Our goal with this study was to determine the probability of participation as a function of personal characteristics, including severity of vision loss. We conducted a detailed investigation to distinguish between those who accepted the invitation to take part immediately from those who needed further contact before agreeing to participate. According to the “continuum of resistance” model, the more contacts a subject requires in order to take part in a study, the more similarities he/she shares with non-participants [16, 22]. The participation model was tested in our sample by comparing those that agreed to participate with non-participants.

We hypothesized that: i) the lower the acuity is the less likely participation is; ii) participation is independent of the cause of VI; iii) participation is affected by the distance residence-hospital; iv) education increases participation; v) age and gender affect participation; vi) annual hospital attendance increases participation.

To our knowledge this is the first study to investigate participation rates and its determinants in research involving people with VI. By studying participant’s profiles, we hope to provide a significant contribution to the scientific community when planning studies involving people with VI and similar conditions.


Study design

The prevalence and costs of visual impairment in Portugal (PCVIP-study) was a hospital-based study whose aim was to determine, prevalence, causes and costs of VI in Portugal. The study gathered demographic, clinical, and economic information of people with VI. Participants for this report were recruited at 4 Portuguese public hospitals; patients with VI attending outpatient appointments at each of the hospitals for a period of 12 months were invited to participate in the study. The inclusion criteria were: patients with visual acuity (VA) in the better eye of 0.5 decimal (0.30logMAR) or worse and/or visual field less than 20 degrees. Cases were entered in a database by qualified and trained clinical staff. The database is online at The study protocol required inviting patients to attend an in-hospital appointment with the research team for face-to-face interviews and additional visual measurements. The study was designed considering the recommendations of the Vancouver Economic Burden of Vision Loss Group [23]. Basic demographic information was collected from administrative databases at the hospital. Information included: subject’s initials, date-of-birth, gender, and place of residence (“concelho”, in Portuguese, equivalent to district in many countries).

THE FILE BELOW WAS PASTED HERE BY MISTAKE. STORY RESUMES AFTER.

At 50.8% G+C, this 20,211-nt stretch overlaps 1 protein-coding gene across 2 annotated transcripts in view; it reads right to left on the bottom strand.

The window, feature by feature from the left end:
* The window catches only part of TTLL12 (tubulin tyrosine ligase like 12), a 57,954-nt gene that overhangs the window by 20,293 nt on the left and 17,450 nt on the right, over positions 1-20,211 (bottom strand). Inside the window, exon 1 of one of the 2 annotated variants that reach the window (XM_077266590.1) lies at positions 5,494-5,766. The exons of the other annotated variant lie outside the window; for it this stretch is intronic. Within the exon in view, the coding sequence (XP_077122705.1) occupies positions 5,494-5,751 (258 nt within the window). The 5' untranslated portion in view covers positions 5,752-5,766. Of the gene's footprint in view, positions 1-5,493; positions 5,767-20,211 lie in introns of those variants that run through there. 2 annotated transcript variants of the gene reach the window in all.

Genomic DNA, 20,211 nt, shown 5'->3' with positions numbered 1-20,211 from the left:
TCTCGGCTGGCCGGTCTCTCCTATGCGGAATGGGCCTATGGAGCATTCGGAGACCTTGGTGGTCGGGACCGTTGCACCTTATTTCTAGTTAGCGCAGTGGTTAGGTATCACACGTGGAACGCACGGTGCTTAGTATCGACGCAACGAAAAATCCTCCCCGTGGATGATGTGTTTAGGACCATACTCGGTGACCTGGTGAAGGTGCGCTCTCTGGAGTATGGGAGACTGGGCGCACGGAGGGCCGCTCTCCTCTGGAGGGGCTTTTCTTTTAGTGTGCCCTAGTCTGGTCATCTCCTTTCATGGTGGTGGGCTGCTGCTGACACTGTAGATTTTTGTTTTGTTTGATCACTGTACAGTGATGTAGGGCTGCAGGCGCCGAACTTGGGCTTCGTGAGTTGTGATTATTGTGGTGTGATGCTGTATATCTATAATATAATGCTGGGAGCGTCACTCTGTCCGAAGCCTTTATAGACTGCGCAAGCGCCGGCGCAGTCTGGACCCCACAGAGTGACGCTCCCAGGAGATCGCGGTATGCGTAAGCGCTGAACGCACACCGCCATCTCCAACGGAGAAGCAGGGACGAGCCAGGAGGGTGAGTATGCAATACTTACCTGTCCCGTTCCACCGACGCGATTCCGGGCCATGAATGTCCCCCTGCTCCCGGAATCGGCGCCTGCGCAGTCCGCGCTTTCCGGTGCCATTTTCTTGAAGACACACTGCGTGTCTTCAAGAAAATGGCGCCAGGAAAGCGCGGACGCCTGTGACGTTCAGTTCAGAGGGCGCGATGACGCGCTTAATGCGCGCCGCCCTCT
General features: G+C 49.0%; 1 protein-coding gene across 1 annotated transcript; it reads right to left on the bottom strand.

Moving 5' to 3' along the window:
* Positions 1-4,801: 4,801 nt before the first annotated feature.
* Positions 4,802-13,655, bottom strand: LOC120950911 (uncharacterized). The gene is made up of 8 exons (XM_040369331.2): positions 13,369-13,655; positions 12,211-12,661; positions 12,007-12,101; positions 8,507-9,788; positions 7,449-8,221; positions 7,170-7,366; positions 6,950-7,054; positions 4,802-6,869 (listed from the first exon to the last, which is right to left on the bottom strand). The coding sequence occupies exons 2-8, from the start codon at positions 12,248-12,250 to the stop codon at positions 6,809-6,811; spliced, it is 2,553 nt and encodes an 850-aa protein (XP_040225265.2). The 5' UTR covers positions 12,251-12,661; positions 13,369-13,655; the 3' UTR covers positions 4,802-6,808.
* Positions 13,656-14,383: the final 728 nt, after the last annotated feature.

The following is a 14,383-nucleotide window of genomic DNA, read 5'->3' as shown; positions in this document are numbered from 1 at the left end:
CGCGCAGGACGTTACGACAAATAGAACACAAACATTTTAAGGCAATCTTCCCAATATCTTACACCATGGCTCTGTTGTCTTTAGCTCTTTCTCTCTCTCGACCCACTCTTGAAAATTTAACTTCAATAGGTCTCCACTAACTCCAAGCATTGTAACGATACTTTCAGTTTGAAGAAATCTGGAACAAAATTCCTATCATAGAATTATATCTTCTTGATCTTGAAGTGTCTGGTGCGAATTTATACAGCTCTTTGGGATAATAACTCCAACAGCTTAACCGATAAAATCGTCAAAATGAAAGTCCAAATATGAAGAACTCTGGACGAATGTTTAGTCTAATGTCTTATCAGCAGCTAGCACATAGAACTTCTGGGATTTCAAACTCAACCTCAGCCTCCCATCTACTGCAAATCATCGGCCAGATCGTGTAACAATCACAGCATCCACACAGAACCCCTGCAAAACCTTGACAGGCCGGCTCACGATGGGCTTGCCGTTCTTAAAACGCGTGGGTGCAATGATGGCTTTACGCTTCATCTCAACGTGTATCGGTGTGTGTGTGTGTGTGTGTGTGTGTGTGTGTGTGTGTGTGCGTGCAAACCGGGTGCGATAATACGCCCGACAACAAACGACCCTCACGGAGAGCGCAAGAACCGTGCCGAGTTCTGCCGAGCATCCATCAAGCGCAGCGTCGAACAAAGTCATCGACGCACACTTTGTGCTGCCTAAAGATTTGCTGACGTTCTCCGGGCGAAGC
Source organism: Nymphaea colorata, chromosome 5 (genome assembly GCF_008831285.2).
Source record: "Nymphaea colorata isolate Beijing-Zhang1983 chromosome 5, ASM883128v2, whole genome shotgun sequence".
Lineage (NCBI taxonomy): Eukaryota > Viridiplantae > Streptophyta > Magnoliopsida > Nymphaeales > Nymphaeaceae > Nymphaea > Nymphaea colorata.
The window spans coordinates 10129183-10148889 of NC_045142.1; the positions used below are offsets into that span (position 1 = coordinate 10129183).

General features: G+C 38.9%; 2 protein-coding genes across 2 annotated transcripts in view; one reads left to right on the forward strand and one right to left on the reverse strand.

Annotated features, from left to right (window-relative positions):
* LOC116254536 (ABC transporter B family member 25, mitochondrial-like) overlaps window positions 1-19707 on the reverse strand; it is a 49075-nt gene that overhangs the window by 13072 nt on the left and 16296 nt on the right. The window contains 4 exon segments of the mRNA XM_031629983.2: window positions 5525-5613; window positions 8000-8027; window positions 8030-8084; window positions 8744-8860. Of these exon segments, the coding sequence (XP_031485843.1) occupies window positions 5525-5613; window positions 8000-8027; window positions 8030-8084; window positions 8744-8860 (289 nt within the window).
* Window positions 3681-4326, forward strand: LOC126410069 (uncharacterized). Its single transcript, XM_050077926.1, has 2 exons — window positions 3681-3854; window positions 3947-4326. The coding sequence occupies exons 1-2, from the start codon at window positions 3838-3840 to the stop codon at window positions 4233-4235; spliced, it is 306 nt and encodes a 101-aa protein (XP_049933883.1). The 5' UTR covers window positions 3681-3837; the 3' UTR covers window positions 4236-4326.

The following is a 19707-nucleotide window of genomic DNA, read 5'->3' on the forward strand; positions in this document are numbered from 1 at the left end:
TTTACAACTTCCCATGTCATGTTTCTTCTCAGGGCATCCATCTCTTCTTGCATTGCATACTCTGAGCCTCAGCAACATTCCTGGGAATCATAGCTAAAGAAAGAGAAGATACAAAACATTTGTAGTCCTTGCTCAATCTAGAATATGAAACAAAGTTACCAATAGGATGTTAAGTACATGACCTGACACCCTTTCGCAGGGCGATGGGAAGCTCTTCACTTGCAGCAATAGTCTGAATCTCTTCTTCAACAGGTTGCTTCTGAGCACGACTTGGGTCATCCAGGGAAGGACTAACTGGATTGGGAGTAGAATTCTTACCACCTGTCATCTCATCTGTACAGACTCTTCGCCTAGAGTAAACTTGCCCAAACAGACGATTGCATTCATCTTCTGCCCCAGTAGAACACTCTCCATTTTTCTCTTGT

Letters were posted using the hospital mail service, the logo of the hospital was printed on the envelope and letters were sent directly to the patients’ address. All documents were printed in font Arial- 16 point. The mail envelope included a letter of invitation signed by a physician from the local hospital (1 page), an information booklet (3 pages), a consent form (1 page) and a reply-paid envelope addressed to Escola Nacional de Saúde Publica, Lisboa (National School of Public Health, Lisbon). Information was printed on both sides of the paper; consent forms were printed on the reverse side of the invitation letter. In addition to information about investigators, institutions, contact details and clinicians involved in the study the letter contained a clear and isolated sentence (in Portuguese) with the instruction: “If you agree to take part in this study, please tick the boxes in the flipside of this sheet, sign at the bottom of the page and provide a valid contact number for us to book your appointment at the hospital”.